Anti-inflammatory foods fight unnatural inflammation in the body and promote good health. They're often natural, whole foods and pack high levels of antioxidants to fight free radicals. They can help ward off infection and manage symptoms of chronic health conditions aggravated by inflammation.
Eating a diet rich in anti-inflammatory foods can help relieve many different symptoms resulting from various conditions. Many of the items on the list are even foods that fight back pain, joint pain, and stiffness.
Here are the top five choices that top our anti-inflammatory food list.
Raspberries, blackberries, blueberries, and strawberries all have high levels of antioxidants and are natural sources of sugar. They're high in fiber, vitamins, and minerals your body needs to operate efficiently. They also contain anthocyanins, which have an anti-inflammatory effect on your cells.
Try adding berries to plain greek yogurt at breakfast time or swap out those chips for a handful of these colorful treats when it's time for a snack to make a positive change in diet.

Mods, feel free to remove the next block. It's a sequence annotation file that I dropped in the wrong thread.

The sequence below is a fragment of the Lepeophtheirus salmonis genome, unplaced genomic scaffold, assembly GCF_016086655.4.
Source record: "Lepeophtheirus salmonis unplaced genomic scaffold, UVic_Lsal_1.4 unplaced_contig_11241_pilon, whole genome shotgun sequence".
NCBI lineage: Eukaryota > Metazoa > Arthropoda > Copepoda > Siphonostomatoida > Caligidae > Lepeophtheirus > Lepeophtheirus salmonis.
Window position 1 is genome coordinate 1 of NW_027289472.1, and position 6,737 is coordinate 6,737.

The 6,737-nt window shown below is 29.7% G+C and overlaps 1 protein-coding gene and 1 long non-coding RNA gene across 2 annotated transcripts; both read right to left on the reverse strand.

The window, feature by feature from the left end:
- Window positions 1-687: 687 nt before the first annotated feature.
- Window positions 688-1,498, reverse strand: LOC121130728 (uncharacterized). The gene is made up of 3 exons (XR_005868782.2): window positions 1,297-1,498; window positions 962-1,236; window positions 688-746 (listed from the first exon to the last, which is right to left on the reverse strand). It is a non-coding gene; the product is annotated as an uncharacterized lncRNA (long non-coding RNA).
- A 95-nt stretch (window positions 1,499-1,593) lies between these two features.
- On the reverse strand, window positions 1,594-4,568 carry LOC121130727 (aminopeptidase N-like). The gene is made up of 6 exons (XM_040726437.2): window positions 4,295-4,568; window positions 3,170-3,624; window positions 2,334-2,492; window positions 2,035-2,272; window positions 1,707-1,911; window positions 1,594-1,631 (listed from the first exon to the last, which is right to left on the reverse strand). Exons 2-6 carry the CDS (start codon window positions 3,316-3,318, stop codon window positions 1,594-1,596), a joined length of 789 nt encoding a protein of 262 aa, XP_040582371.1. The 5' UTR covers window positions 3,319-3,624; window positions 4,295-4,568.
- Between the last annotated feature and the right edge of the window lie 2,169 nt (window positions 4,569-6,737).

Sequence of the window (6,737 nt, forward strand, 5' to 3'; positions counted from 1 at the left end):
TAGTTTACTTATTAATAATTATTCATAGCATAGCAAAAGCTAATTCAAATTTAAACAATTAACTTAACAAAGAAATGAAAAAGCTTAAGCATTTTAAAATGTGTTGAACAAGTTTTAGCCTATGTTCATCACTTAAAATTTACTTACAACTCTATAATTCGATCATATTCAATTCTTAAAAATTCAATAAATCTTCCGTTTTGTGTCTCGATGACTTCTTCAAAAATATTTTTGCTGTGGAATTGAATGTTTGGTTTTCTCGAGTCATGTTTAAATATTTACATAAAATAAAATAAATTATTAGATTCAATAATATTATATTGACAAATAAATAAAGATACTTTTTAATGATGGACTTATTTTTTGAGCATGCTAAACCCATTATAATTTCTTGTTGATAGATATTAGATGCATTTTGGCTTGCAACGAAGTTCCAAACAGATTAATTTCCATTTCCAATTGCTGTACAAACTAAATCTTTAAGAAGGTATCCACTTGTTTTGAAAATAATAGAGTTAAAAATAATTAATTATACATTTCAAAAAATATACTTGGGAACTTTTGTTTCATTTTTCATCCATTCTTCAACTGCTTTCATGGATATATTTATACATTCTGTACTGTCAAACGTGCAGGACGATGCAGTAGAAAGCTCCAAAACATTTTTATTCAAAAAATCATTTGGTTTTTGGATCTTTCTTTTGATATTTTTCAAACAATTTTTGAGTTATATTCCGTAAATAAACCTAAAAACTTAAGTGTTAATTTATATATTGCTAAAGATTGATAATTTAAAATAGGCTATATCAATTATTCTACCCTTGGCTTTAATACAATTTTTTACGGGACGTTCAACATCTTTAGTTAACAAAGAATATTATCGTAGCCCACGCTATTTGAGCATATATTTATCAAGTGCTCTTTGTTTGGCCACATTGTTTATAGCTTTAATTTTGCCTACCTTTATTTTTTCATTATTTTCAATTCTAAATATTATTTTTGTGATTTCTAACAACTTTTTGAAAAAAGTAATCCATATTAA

To fight an over-abundance of omega-6 in your diet, balance it out by incorporating lots of foods high in omega-3s. The most popular include fatty fish like salmon, mackerel, and anchovies. Nuts and seeds, like chia seeds, flaxseeds, and walnuts, also contain a good source of omega-3.
Green leafy vegetables like spinach are another excellent source, as well as edamame and seaweed. Try swapping out meals of pork and beef for these healthy fish and incorporate more salads into your diet.